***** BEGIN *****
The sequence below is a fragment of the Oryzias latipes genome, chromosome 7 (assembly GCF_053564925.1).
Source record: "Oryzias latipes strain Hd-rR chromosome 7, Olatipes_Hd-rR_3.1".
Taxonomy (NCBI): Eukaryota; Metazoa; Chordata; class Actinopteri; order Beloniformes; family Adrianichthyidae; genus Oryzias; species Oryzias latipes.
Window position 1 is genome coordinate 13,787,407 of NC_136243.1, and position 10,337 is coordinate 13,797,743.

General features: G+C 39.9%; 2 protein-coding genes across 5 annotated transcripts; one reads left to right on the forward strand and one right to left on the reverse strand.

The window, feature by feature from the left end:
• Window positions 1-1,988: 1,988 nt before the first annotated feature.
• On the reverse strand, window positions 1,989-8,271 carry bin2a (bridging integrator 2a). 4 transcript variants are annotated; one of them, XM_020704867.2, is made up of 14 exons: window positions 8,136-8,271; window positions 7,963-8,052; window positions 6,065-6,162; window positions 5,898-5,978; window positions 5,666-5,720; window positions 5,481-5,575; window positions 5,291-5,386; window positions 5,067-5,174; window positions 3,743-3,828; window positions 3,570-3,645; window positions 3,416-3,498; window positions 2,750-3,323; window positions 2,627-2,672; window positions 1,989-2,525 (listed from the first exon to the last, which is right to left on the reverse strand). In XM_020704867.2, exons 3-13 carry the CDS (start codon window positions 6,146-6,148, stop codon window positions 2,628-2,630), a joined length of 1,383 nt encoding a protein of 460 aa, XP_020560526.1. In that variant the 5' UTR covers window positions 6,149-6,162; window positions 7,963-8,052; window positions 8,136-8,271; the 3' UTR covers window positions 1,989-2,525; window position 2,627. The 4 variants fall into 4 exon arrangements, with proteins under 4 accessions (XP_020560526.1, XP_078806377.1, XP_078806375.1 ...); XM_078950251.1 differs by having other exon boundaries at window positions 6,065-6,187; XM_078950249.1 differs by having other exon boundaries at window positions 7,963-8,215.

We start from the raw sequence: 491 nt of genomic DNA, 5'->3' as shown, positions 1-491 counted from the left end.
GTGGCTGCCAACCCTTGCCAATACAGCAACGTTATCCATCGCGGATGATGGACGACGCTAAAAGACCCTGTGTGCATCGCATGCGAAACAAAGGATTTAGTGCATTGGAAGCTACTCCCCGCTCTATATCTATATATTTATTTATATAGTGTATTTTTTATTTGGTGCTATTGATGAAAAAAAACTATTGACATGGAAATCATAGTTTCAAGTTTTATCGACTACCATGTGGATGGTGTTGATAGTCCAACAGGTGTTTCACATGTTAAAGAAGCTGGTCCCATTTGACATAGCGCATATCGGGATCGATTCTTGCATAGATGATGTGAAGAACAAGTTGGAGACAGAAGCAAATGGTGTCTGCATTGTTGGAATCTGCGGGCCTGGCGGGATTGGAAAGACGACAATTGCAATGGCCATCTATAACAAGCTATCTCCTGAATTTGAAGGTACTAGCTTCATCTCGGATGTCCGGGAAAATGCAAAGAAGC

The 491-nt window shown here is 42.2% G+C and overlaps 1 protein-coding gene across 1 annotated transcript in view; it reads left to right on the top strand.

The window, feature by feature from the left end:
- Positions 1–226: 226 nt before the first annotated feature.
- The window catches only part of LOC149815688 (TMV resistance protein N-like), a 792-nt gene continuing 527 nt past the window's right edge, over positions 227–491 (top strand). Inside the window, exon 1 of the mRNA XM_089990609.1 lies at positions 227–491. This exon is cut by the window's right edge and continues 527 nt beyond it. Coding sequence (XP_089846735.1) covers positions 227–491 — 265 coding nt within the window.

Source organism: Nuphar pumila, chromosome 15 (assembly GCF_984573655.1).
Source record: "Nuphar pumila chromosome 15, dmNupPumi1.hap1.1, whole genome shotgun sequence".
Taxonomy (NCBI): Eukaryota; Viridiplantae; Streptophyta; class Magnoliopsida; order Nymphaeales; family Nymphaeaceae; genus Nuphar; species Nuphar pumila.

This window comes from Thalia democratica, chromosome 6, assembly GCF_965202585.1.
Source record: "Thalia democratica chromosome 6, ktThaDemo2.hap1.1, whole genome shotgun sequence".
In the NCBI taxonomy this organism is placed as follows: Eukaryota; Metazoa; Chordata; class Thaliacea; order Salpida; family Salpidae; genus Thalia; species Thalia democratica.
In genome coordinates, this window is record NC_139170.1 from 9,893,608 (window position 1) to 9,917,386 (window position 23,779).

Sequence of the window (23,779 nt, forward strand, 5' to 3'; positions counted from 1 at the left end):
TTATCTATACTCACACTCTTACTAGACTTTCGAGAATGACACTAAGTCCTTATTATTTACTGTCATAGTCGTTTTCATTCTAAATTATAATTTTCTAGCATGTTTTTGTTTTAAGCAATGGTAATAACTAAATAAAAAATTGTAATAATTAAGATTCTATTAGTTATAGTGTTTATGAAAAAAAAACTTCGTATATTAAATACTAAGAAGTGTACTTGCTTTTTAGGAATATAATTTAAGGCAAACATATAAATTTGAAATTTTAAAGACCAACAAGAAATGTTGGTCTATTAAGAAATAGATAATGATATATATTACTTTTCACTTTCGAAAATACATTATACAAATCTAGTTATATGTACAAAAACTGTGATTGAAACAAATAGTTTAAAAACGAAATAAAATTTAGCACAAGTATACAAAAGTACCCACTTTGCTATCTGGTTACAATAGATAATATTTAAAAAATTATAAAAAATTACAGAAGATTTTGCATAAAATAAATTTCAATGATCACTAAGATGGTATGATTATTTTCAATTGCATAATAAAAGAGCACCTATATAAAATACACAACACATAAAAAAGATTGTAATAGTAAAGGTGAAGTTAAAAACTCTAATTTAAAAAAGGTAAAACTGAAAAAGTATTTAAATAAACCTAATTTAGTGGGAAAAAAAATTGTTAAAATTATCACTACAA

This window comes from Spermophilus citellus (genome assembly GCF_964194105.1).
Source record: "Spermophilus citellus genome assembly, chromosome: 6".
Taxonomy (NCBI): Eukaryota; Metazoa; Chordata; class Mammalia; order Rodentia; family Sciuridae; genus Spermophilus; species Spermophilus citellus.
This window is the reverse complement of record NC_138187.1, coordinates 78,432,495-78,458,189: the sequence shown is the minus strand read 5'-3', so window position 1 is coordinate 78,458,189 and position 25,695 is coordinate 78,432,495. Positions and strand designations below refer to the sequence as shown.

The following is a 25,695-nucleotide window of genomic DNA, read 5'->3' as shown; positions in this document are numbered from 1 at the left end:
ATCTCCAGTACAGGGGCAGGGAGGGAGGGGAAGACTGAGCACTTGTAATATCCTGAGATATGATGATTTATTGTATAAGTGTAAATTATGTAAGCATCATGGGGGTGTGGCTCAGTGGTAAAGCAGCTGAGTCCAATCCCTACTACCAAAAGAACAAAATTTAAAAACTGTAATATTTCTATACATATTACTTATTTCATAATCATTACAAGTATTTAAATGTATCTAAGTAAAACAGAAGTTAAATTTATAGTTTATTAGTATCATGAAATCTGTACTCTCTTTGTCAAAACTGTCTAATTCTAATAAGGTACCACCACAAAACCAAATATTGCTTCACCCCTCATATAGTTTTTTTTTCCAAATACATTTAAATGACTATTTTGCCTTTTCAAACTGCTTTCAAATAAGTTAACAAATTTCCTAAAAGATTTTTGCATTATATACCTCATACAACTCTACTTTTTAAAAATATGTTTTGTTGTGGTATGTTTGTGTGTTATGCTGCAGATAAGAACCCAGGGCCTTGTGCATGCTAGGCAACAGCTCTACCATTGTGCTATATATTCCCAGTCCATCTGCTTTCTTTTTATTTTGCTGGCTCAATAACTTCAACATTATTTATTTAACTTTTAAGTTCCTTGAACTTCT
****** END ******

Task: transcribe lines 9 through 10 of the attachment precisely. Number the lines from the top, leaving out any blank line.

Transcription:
We start from the raw sequence: 491 nt of genomic DNA, 5'->3' as shown, positions 1-491 counted from the left end.
GTGGCTGCCAACCCTTGCCAATACAGCAACGTTATCCATCGCGGATGATGGACGACGCTAAAAGACCCTGTGTGCATCGCATGCGAAACAAAGGATTTAGTGCATTGGAAGCTACTCCCCGCTCTATATCTATATATTTATTTATATAGTGTATTTTTTATTTGGTGCTATTGATGAAAAAAAACTATTGACATGGAAATCATAGTTTCAAGTTTTATCGACTACCATGTGGATGGTGTTGATAGTCCAACAGGTGTTTCACATGTTAAAGAAGCTGGTCCCATTTGACATAGCGCATATCGGGATCGATTCTTGCATAGATGATGTGAAGAACAAGTTGGAGACAGAAGCAAATGGTGTCTGCATTGTTGGAATCTGCGGGCCTGGCGGGATTGGAAAGACGACAATTGCAATGGCCATCTATAACAAGCTATCTCCTGAATTTGAAGGTACTAGCTTCATCTCGGATGTCCGGGAAAATGCAAAGAAGC